Saturday, 25 April 2015

Glorification or Gratitude?

My mother took me to the Anzac Day commemoration every year in memory of her brother Tom, who died at Ypres. From about the age of five or six I have distinct memories of the walk down silent streets in the dark, my hand in hers, to the white statue of the soldier with bowed head under a slouch hat and hands resting on his gun stock. With my mum I listened to the Ode and the Last Post and put a posy at the soldier’s feet.  Mum always cried. She didn’t have to tell me the occasion had nothing to do with glorifying war.
            As an adult I observed how poorly attended these commemorations had become. Media references by commentators and academics to ‘irrelevance’, ‘anachronism’ and ‘drunken old codgers drinking too much’ had brainwashed the younger generation into dismissing the Anzacs’ part in our history and it was now politically incorrect to value this part of our history or to be seen honouring the fallen in that or any other war. It was rare to see a person under fifty at a dawn service.
            But the tide has turned. In this year of the 100th anniversary of the Gallipoli landing, the crowds at dawn services across the nation have been nothing short of astounding. Children of all ages, teens and twenties, couples in their thirties, people of Asian, African, European and Middle-Eastern origin, all shoulder to shoulder in respectful silence listening to prayers of gratitude and speeches honouring the men and women who have represented this country in many arenas of conflict.

Section of the crowd at Tea
Tree Gull Memorial Arch  25/4/2015

My mother would have been happy to see this. But she would still have cried. Lest we forget.

Monday, 16 March 2015

 Don’t Sabotage Your Dreams

Why is it we think starting small is starting insignificantly? Oaks begin as acorns, flower beds begin with the first spadeful of turned soil, a cake begins with a cracked egg. Even Jesus Christ, who turned the world upside down, started life in a cow shed.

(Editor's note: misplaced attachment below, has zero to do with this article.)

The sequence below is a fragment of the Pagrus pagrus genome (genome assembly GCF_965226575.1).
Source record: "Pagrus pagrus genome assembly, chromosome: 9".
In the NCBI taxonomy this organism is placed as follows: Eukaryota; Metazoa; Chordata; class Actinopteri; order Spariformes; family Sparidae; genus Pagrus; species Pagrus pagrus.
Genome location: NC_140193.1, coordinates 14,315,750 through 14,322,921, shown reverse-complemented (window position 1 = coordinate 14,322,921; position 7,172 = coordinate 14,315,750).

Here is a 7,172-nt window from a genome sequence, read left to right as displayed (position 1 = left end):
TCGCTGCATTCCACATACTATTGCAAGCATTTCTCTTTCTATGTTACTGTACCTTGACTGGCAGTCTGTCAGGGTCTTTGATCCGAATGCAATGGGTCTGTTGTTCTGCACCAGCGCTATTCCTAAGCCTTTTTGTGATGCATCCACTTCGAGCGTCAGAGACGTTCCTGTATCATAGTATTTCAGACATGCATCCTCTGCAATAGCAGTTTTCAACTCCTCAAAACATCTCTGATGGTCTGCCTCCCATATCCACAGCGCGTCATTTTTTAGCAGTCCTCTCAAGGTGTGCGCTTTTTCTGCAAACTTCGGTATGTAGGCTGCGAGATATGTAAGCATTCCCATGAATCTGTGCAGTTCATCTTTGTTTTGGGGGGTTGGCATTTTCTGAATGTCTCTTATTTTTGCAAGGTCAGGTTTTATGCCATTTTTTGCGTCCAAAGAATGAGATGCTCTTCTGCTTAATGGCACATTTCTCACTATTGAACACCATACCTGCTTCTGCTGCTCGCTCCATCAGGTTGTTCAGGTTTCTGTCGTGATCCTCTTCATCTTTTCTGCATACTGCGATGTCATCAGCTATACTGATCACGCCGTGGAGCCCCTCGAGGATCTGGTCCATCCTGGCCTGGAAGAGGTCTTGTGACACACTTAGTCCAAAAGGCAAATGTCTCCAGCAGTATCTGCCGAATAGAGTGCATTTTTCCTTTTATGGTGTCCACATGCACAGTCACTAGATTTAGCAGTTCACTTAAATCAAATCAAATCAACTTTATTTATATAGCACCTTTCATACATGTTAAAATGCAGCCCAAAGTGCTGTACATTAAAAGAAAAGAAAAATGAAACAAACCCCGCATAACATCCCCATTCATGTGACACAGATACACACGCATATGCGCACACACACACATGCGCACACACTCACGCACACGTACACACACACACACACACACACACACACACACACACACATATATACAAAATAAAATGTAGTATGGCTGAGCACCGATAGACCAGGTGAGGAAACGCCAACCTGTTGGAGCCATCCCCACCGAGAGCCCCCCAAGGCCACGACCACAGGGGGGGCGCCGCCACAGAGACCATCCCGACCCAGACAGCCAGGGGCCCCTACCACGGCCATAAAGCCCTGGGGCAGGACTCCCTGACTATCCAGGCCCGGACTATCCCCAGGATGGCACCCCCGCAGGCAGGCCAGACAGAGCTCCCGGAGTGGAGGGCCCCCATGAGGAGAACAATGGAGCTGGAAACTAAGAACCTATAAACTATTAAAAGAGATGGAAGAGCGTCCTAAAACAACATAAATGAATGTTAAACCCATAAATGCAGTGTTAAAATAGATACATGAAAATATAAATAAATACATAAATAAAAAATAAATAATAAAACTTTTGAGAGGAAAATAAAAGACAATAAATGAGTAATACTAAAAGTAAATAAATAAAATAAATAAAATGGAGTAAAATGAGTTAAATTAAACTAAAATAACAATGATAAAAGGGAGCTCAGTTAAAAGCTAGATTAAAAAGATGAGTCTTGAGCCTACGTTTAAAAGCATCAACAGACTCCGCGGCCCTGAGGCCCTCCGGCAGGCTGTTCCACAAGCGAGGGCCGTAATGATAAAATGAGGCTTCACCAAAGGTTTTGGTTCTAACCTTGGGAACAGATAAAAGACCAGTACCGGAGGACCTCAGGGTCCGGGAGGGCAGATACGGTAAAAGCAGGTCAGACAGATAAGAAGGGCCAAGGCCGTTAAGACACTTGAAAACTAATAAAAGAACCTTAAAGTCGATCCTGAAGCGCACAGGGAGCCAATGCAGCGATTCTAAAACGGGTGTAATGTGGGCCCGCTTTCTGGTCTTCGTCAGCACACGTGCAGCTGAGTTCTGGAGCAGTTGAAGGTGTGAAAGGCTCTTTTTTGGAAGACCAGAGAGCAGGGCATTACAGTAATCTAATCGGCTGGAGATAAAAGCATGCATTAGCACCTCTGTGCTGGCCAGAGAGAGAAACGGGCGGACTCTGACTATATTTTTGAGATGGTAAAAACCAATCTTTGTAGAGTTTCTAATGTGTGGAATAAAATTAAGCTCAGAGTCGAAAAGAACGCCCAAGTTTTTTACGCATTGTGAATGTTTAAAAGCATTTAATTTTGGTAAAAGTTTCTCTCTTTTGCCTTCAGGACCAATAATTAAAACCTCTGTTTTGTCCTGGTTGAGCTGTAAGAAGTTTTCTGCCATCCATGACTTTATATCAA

Small steps teach us how to walk and walk well. A baby learns what the floor and the lower edges of cupboards and walls look like before it gets to explore the fascinating space at the back of a wardrobe (My parents used to hide my birthday presents there. It was an Aladdin’s cave of wonderful things I had to pretend I’d never seen!) A baby learns to negotiate the small space of one room as preparation for being let loose in the back garden and, ultimately, the world. A baby starts by focussing on what’s under its nose, but as it masters that territory it is able to command larger ones. Focus empowers adults, too.
            All too often our dreams are sabotaged by an obsession to be overnight success stories. If we start with what we have – one idea, a single follower, a minimal budget – and take the first steps toward growing that, we will build a foundation that can handle greater responsibility and success.                
             Recently, I learned how the leader of a rescue and support group for sex workers got her dream off the runway. She began with only one person. It was two years before she was able to help more, but what she learnt, step by step, with that first person was her training ground for all that is in place a decade later. How many of us would have given up before that? In the same circumstances how many of us would think, “I must have got it all wrong. I only imagined I had a great idea, a talent, a calling”. How many of us drop the dream, settle for the same old, same old, and never be what we were created to be?
            Focus, and one step after another, empowers us.